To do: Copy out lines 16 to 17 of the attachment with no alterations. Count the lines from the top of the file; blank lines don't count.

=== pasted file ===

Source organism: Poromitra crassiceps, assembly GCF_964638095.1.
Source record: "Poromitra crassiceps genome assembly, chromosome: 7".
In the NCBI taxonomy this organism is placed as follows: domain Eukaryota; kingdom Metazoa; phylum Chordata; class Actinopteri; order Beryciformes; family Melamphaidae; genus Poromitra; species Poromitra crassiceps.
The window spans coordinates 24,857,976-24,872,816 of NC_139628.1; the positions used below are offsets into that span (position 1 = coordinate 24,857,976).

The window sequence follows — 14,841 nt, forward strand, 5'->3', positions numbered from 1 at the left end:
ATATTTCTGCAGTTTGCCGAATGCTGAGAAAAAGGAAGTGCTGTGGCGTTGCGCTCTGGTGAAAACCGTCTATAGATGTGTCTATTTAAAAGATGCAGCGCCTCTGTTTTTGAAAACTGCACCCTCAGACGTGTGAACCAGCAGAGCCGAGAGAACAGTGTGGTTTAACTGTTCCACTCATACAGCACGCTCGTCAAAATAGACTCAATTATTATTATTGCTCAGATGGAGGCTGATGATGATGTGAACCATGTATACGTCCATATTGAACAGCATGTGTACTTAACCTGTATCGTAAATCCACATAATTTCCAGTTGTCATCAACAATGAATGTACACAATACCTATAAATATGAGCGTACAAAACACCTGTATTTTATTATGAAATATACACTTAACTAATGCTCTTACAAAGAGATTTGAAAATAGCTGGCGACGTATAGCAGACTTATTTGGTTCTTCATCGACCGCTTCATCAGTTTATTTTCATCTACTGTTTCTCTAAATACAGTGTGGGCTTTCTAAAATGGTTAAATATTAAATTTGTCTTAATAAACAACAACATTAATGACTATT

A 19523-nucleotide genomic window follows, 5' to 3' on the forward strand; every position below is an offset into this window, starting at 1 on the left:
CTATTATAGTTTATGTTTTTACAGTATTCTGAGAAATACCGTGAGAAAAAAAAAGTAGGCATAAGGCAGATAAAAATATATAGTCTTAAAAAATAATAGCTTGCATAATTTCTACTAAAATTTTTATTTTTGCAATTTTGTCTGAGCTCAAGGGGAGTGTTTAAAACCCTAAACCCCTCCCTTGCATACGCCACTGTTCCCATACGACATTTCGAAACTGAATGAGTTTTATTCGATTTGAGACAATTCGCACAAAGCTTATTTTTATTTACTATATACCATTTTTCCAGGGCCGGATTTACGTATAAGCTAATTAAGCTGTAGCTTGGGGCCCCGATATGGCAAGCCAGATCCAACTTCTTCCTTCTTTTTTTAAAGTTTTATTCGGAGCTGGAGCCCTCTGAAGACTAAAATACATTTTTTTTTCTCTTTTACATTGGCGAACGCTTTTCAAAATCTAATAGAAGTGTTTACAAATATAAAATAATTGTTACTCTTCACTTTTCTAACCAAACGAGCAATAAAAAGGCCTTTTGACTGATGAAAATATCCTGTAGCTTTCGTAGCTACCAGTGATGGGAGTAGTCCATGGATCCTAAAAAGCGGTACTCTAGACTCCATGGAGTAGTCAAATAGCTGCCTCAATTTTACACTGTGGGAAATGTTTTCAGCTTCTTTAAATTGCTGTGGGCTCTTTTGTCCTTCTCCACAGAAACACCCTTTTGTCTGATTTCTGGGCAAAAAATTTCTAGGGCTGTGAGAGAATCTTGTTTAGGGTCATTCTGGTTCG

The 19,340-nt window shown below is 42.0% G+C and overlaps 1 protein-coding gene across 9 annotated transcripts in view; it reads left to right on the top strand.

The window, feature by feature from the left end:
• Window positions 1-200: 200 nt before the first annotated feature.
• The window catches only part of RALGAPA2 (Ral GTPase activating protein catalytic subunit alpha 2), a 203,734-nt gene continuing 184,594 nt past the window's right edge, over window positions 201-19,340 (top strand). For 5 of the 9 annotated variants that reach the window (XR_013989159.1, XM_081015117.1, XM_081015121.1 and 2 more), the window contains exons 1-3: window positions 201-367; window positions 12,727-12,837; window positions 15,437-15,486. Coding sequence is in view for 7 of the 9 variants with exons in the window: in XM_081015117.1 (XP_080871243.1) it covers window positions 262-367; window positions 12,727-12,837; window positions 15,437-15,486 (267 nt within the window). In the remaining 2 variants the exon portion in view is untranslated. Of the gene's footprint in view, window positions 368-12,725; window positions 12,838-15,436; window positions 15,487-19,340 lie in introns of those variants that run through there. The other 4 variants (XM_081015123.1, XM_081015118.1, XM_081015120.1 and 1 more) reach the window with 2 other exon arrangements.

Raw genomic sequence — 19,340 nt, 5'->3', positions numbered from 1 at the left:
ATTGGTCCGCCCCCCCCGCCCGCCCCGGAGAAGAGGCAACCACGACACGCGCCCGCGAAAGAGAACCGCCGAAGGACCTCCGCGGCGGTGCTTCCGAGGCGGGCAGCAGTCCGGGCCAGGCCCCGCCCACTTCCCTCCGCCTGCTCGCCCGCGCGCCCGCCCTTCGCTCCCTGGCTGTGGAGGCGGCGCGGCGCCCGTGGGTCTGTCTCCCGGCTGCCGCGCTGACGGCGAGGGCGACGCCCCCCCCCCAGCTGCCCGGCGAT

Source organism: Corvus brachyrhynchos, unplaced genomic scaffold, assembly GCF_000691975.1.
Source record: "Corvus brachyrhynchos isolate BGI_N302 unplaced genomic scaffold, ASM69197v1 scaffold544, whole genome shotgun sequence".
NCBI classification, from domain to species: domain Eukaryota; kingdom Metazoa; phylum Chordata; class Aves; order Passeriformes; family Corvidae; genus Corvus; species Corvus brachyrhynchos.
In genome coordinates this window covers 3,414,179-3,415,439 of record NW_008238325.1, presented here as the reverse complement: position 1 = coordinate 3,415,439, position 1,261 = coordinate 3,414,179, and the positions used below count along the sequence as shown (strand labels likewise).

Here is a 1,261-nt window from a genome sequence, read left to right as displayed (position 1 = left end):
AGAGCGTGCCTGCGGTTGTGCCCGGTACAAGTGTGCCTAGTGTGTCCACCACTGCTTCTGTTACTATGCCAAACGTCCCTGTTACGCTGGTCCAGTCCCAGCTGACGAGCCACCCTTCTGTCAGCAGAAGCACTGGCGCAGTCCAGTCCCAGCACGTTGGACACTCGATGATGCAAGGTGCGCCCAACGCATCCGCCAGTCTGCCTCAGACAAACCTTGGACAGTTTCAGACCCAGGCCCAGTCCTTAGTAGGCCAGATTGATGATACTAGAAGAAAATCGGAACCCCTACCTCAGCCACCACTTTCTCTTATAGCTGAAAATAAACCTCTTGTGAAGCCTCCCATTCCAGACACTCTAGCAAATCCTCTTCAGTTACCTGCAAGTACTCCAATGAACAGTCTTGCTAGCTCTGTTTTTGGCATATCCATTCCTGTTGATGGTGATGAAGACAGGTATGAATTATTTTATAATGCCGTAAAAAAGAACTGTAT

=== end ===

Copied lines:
Source record: "Corvus brachyrhynchos isolate BGI_N302 unplaced genomic scaffold, ASM69197v1 scaffold544, whole genome shotgun sequence".
NCBI classification, from domain to species: domain Eukaryota; kingdom Metazoa; phylum Chordata; class Aves; order Passeriformes; family Corvidae; genus Corvus; species Corvus brachyrhynchos.